John Zorn with trumpeter Dave Douglas and bassist Greg Cohen in his reunited Masada band. Photo: Jazz Desk.

Zorn backwards and forward

John Zorn is such a productive composer that most of the concerts at the Lisbon Jazz Festival/John Zorn Special Edition last week were performances of new music, which is nice.

It was also nice when the festival gave room to some of the old compositions which probably is new to many of his new listeners.

Zorn’s solo guitar pieces ”The Book of Heads” was not performed live but screened. Film maker Stephen Taylor made a film in 2015 of guitarist James Moore playing those pieces of music from 1976-78.

They are both captivating and often very funny at the same time. They have Moore playing electric and acoustic guitars with balloons, a bow, a plastic ring, and at one time stomping on balloons while playing the guitar. One of the pieces is simply Moore clipping off a string and then restring another. It has some of the same ideas as John Cage had explored in the 1960s. If one of the inventions or characteristics of Cage’s was the prepared piano, then the prepared guitar must be Zorn’s.

Lots of guitar

James Moore was also present at the festival to play some of Zorn’s Game Pieces with the Dither quartet which is a quartet of four electric guitarists. These four guitarists are able to produce every possible sound imaginable on their instruments, like sirens or motors. They started with two trio pieces called ”Hockey” and ”Fencing” where the idea seemed to be to either pass around a theme or blocking it.

The Dither electric guitar quartet performed some of Zorn’s Game Pieces. James Moore at the far right has also performed Zorn’s Book of Heads. Photo: Jazz Desk.
The Dither electric guitar quartet performed some of Zorn’s Game Pieces. James Moore at the far right has also performed Zorn’s Book of Heads. Photo: Jazz Desk.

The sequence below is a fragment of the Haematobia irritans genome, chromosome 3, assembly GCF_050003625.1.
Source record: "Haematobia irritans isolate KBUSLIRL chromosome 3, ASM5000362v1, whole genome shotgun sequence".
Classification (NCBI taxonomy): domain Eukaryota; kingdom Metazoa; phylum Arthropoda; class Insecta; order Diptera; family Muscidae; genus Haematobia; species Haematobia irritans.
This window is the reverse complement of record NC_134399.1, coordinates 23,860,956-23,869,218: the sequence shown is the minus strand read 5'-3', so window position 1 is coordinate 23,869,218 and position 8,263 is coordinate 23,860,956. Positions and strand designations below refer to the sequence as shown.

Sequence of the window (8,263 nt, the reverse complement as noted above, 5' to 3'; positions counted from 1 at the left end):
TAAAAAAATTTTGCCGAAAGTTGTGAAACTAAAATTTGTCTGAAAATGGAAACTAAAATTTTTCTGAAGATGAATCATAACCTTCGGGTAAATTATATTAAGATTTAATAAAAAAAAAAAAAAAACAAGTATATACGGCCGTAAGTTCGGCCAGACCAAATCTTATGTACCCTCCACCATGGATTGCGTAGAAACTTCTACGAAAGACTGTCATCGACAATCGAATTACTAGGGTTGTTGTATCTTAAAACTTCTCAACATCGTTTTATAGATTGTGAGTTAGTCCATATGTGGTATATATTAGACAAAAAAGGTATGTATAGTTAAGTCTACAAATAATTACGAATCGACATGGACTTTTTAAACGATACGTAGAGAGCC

They ended with the quartet piece ”Curling” where they seemed determined to play as undependable themes as possible from each other. At one time I heard one of the guitarists plucking the familiar theme to Stings old 1980s hit ”Every Breath You Take” which not was around yet when Zorn wrote his game pieces in the late 1970s. These early experimental pieces by Zorn are very entertaining and humorous.

Most of the other music at the festival was brand new and Zorn still seems to prefer having a lot of his music played by guitarists. Some of the most interesting around was present at the festival. Or how about Marc Ribot, Mary Halvorson, and Thurston Moore?

Saxophonist and composer John Zorn sure like guitarists. Here he plays with Thurston Moore, Mary Halvorson and Matt Hollenberg at Lisbon Jazz Festival. Drew Gress and Greg Cohen plays bass and Thomas Fujiwara drums. Photo: Jazz Desk.
Saxophonist and composer John Zorn sure like guitarists. Here he plays with Thurston Moore, Mary Halvorson and Matt Hollenberg at Lisbon Jazz Festival. Drew Gress and Greg Cohen plays bass and Thomas Fujiwara drums. Photo: Jazz Desk.